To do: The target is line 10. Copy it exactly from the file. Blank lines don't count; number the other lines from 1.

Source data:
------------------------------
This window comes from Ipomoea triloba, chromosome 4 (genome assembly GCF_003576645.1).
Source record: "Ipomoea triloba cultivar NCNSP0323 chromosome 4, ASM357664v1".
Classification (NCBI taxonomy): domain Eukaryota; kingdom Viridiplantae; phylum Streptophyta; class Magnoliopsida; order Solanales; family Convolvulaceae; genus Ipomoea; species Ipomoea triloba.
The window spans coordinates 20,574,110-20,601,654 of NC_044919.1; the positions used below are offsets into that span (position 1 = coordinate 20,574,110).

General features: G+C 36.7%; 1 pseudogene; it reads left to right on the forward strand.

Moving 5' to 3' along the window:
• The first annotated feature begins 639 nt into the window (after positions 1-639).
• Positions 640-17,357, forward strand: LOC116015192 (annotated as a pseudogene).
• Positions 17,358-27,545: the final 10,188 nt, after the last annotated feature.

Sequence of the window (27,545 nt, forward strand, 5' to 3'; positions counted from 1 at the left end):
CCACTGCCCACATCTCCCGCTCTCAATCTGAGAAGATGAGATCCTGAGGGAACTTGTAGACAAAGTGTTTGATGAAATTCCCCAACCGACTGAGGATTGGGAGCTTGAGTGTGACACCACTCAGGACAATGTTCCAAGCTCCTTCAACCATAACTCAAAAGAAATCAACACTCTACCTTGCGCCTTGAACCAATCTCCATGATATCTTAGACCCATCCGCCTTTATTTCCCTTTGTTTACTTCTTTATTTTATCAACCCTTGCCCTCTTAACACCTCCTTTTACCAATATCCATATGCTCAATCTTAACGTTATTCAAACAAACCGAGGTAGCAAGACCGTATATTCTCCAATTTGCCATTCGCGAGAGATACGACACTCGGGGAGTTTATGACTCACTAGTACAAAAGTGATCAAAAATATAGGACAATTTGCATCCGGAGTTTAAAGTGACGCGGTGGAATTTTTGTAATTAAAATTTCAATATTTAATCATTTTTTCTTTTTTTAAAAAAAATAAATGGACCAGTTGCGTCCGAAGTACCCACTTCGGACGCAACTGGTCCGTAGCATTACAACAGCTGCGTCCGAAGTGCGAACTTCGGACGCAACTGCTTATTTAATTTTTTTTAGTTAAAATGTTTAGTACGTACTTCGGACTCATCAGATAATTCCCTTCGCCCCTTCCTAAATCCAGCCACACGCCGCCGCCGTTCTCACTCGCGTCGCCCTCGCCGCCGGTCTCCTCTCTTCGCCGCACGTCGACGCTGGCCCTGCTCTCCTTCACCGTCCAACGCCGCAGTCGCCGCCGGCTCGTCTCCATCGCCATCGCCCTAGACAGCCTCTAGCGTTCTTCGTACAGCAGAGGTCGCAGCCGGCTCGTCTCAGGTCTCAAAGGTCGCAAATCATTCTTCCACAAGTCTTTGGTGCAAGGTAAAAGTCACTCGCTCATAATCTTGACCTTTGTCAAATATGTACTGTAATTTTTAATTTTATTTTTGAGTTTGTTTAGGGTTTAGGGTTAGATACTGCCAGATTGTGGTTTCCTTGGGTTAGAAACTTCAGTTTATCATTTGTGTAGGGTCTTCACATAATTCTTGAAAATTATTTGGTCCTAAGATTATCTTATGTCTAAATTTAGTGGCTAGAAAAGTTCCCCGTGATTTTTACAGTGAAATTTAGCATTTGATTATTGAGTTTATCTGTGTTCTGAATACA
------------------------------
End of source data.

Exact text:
Sequence of the window (27,545 nt, forward strand, 5' to 3'; positions counted from 1 at the left end):